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May 1, 2012 7:04 PM   Subscribe

Hipster Branding. Via
posted by beisny (64 comments total) 9 users marked this as a favorite

 
Can someone explain to me who I'm supposed to be sneering at today?
posted by TrialByMedia at 7:06 PM on May 1, 2012 [10 favorites]


Not much to quarrel with here.
posted by invitapriore at 7:06 PM on May 1, 2012


This is pretty much just about hating "kids these days", isn't it?
posted by dumbland at 7:09 PM on May 1, 2012 [3 favorites]


Is it wrong that I find quite a few of those appealing?
posted by figurant at 7:12 PM on May 1, 2012 [12 favorites]


I was seriously shakeing with anger. I cannot believe -- cannot believe -- that a company as large as Wal-Mart could get away with just awful design. Postponing my hairdrying for yet another day, I rushed out of the car and back to my Tesla. I was home in no time, and I fired up several instances of every version of photoshop that I have. It took 17 hours, but this is what I came up with:
posted by Rhaomi at 7:16 PM on May 1, 2012 [11 favorites]


That new Nets logo is awesome. If these are hipster logos then more hipster logos, please.
posted by 2bucksplus at 7:16 PM on May 1, 2012 [2 favorites]


Yes several of these are quite nice.
posted by shakespeherian at 7:21 PM on May 1, 2012


This isn't hipster. Sorry.
posted by 0xFCAF at 7:23 PM on May 1, 2012


I always knew that Coca-Cola was a tool of the pharaoh.
posted by Burhanistan at 7:23 PM on May 1, 2012 [4 favorites]


Wow, I had no idea so many companies were Straight Edge!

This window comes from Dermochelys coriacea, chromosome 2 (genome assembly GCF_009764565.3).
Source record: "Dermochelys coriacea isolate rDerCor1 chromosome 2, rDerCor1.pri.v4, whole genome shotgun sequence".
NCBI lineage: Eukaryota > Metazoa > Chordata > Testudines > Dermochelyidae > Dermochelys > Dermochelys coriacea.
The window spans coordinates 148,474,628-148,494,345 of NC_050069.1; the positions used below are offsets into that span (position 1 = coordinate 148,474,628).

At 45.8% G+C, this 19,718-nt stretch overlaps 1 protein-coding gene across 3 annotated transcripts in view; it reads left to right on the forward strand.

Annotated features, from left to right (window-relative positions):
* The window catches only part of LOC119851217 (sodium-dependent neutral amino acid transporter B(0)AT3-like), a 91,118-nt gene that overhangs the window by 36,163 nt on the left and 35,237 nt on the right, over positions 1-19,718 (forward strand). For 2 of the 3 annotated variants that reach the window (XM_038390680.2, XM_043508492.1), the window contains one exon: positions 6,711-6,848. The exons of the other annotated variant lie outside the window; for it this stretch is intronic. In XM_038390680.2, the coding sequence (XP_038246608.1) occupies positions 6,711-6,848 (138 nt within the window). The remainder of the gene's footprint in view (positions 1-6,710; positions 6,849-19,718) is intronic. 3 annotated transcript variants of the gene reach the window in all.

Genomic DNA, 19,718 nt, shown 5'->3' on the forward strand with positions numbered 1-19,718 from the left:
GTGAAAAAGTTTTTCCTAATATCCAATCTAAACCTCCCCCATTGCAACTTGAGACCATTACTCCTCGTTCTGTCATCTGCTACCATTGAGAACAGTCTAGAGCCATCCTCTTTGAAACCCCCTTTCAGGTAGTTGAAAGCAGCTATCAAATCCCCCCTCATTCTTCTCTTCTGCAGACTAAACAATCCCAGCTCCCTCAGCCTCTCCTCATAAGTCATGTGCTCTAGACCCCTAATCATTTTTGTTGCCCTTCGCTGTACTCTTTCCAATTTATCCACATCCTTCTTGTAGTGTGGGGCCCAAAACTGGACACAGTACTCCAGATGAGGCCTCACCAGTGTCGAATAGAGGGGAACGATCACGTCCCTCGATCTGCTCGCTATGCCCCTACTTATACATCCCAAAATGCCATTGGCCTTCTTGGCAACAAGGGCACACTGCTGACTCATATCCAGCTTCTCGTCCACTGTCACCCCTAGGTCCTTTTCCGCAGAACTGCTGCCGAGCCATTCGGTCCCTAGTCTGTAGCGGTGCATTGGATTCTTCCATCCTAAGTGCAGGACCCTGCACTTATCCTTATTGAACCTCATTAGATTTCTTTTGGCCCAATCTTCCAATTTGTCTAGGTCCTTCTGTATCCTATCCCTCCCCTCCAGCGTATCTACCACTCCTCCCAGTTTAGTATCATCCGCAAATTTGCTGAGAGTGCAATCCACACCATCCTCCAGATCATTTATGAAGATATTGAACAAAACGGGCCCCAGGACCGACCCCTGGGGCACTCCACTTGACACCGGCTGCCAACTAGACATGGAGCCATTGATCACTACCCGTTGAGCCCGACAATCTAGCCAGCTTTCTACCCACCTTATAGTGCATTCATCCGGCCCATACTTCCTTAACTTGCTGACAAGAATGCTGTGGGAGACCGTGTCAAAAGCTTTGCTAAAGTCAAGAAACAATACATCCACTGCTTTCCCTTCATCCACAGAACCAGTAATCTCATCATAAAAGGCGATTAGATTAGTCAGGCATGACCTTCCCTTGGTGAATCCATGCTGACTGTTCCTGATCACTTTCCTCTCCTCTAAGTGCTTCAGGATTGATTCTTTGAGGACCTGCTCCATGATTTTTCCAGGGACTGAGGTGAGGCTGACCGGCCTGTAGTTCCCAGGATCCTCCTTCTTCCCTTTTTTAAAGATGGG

posted by LionIndex at 7:24 PM on May 1, 2012 [6 favorites]


I love the Olympic and Adidas logos.
posted by deadmessenger at 7:24 PM on May 1, 2012


The joke is that they are all useless as branding because they all have the same visual aesthetic, making them completely unmemorable and generic, right?
posted by newg at 7:26 PM on May 1, 2012 [2 favorites]


I love how they used Arial, rather than Helvetica, for the Goldman Sachs logo.
posted by delmoi at 7:27 PM on May 1, 2012 [2 favorites]


Their Apple logo could have been better
posted by delmoi at 7:28 PM on May 1, 2012 [1 favorite]


Yes several of these are quite nice.

I think that's the whole point. The shorthand design language for "nice" has become incredibly easy these past couple years. Applying these early 20th century touches is supposed to lend a "classic" touch, but it's rarely appropriate for the subject matter. In these examples, not remotely appropriate. They do, honestly, come from young hipster graphic designers who don't know any better—who think "nice" is what they're being paid for. In reality, it's tainting the whole industry and misleading a generation of young designers, not to mention consumers.
posted by critzer at 7:29 PM on May 1, 2012 [6 favorites]


The Olympics logo is actually quite tasteful, as is the Trek logo.
posted by gc at 7:29 PM on May 1, 2012


I also quite like many of these. If nothing else, they're less garish than the real logos.
posted by Scientist at 7:30 PM on May 1, 2012


Sans-serif is the new whatever.